The programme for this year’s Glasgow Film Festival (GFF) has been announced. Taking place from 1st till 12th of March, GFF23 will host 250 screenings, including 6 World premieres and 70 UK premieres.
The team behind the festival has put together yet another incredible programme with a huge range of films for everyone to get stuck into.
As always, the GFF will be spotlighting Scotland in any way it can. On the back of its world premiere at Sundance, Adura Onashile’s Glasgow-set film Girl will open the festival. We hope you managed to snap up tickets to the gala showing before they sold out.
Two documentaries by Edinburgh-based director Mark Cousins will be showing. The March on Rome (10th and 11th March) explores the roots of European fascism through archival footage, and My Name Is Alfred Hitchcock (2nd and 4th March), a reflective piece on the director’s work starring impressionist Alister McGowan. Both look fascinating and the former is already working up a bit of a buzz.
The festival will close with the UK premiere of Polite Society (12th March) from Channel 4’s We Are Lady Parts creator Nida Manzoor. If her show is anything to go off of, this coming-of-age, martial arts comedy is a must-see. Tickets are selling out fast so snap ’em up early!
Aftersun fans can see Academy Award nominee Paul Mescal (that’s fun to say isn’t it) in the UK premiere of God’s Creatures (2nd and 3rd March). This dark thriller is certainly a tonal shift in the parent-child relationship we’ve seen Mescal in but there’s no doubt he has the acting chops for such an intense role.
GFF will be celebrating 10 years of Jonathan Glazer’s Under The Skin with a special screening at Queen Margaret Union (4th March). The film sees Scarlett Johansson dropped into real-life Glasgow in a disguise (literally just a brown wig) with hidden cameras capturing her interactions. If you haven’t seen it, now is your chance to experience it unlike anything else as it will be accompanied by a live performance of the BAFTA-nominated score from the BBC Symphony Orchestra.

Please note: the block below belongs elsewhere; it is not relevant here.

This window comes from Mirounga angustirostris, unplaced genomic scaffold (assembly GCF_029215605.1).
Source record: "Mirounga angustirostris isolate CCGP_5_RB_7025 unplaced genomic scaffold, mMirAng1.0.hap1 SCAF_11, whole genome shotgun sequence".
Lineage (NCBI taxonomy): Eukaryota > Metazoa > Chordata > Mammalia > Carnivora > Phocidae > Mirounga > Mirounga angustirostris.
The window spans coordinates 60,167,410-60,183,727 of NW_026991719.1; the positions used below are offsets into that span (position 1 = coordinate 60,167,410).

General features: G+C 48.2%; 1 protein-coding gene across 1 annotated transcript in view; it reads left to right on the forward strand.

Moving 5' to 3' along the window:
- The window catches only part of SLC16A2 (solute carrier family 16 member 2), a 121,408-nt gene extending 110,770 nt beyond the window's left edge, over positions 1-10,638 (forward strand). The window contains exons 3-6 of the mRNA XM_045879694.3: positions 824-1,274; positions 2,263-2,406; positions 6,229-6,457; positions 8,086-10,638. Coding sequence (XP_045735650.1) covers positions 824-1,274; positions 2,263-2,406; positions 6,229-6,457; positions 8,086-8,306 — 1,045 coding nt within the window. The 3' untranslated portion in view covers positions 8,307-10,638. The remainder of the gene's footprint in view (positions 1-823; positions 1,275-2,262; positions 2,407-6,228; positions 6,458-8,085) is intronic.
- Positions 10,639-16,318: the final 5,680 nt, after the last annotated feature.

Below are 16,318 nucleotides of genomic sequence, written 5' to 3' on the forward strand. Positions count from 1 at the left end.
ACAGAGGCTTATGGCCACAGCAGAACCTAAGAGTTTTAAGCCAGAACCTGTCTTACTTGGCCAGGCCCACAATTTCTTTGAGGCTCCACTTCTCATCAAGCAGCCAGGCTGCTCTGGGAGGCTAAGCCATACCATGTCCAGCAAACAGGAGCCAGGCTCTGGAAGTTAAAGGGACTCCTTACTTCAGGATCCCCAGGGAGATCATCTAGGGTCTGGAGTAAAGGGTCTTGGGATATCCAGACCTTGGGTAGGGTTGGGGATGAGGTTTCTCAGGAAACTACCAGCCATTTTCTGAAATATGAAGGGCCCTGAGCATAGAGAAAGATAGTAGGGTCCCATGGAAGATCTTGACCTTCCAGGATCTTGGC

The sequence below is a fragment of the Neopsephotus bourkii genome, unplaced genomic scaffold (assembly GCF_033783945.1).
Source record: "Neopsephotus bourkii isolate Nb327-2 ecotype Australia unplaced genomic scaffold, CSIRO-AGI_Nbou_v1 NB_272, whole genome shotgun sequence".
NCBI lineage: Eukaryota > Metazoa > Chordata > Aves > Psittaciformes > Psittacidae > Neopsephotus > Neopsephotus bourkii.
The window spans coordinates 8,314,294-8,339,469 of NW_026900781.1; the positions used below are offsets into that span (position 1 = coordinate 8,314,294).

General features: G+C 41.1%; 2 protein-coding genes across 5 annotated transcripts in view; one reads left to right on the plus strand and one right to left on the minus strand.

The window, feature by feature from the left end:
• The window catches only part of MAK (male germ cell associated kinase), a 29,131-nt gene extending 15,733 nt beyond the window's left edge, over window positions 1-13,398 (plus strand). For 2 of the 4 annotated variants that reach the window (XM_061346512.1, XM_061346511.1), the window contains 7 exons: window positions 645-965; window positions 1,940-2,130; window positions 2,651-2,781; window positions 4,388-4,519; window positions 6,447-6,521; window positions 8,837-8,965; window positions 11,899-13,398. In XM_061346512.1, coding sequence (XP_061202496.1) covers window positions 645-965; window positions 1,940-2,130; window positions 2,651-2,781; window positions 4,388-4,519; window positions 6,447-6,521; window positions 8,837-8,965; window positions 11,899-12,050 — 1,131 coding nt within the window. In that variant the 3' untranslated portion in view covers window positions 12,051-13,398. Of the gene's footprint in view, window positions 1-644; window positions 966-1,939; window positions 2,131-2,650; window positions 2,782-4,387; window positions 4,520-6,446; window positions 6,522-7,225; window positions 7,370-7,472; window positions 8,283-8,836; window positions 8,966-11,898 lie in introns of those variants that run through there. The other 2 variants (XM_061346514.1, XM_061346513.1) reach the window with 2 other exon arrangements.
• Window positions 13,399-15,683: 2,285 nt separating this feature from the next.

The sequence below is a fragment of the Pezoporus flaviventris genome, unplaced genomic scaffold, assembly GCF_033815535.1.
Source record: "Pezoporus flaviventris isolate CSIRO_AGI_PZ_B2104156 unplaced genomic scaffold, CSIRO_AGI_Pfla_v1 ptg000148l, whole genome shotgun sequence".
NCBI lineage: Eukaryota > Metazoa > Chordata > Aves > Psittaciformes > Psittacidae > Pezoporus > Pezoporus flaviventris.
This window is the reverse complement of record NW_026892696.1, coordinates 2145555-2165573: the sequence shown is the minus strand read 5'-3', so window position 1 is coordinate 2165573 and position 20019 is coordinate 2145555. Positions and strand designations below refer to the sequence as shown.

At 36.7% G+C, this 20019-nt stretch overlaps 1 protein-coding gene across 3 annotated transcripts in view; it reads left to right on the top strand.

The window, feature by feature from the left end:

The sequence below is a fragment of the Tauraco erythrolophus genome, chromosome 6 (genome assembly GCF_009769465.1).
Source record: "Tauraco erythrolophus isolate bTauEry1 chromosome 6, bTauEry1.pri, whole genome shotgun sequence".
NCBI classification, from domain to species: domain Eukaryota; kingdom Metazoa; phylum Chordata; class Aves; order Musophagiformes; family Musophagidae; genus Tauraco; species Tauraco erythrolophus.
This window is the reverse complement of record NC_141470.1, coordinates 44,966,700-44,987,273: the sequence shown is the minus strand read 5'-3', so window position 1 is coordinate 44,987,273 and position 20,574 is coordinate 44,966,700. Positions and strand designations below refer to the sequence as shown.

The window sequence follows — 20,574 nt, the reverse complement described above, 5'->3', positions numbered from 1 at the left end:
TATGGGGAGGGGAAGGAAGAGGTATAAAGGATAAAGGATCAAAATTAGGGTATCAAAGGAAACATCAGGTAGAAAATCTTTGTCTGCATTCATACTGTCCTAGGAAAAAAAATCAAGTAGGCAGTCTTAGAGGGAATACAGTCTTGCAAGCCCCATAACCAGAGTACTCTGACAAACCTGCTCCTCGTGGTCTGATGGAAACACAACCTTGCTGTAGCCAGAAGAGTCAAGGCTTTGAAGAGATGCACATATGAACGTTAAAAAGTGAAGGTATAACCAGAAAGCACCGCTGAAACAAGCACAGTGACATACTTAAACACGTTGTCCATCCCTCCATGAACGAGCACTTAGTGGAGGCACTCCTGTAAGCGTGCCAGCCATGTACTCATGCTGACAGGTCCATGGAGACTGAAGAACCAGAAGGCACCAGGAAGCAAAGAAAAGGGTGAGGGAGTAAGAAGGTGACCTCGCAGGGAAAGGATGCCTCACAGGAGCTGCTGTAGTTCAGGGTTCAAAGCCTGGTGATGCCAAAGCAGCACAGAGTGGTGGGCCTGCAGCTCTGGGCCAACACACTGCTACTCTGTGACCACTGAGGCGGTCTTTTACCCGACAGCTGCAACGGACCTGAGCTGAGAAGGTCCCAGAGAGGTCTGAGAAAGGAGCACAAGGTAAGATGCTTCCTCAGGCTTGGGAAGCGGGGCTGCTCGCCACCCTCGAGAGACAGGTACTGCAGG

If you’re looking to catch up on some iconic classics, make sure you go to In The Driving Seat, a free morning retrospective of female-focused classics. Screenings will include Thelma & Louise (9th March), the late Jean-Luc Godard’s Pierrot le Fou (4th March), and Agnès Varda’s Vagabond (8th March) among others.
Black physical and mental health will be spotlighted in a specially curated programme, A Song in Three Parts. Part One (10th March) is a series of four short films (Fifty Four Days, Grounding, Gramercy, Three Songs on Pain, and Time and Light) tied together through their exploration of Black men’s health and community.
FrightFest is also making its return with 11 titles on show for the thrill seekers out there. Catch Consecration (11th March), a deeply dark film about murder and hidden truths set in a convent in the Highlands.
A must-watch for anyone harbouring a hatred for childhood cartoons is Winnie-the-Pooh: Blood and Honey (10th March). Or, for a slightly lighter watch, the french sci-fi Smoking Causes Coughing (9th March) sees a Power Rangers-style anti-smoking team led by a rat on a mission to fight evil (and cigarettes).
More information, including the full festival programme, can be found on their website.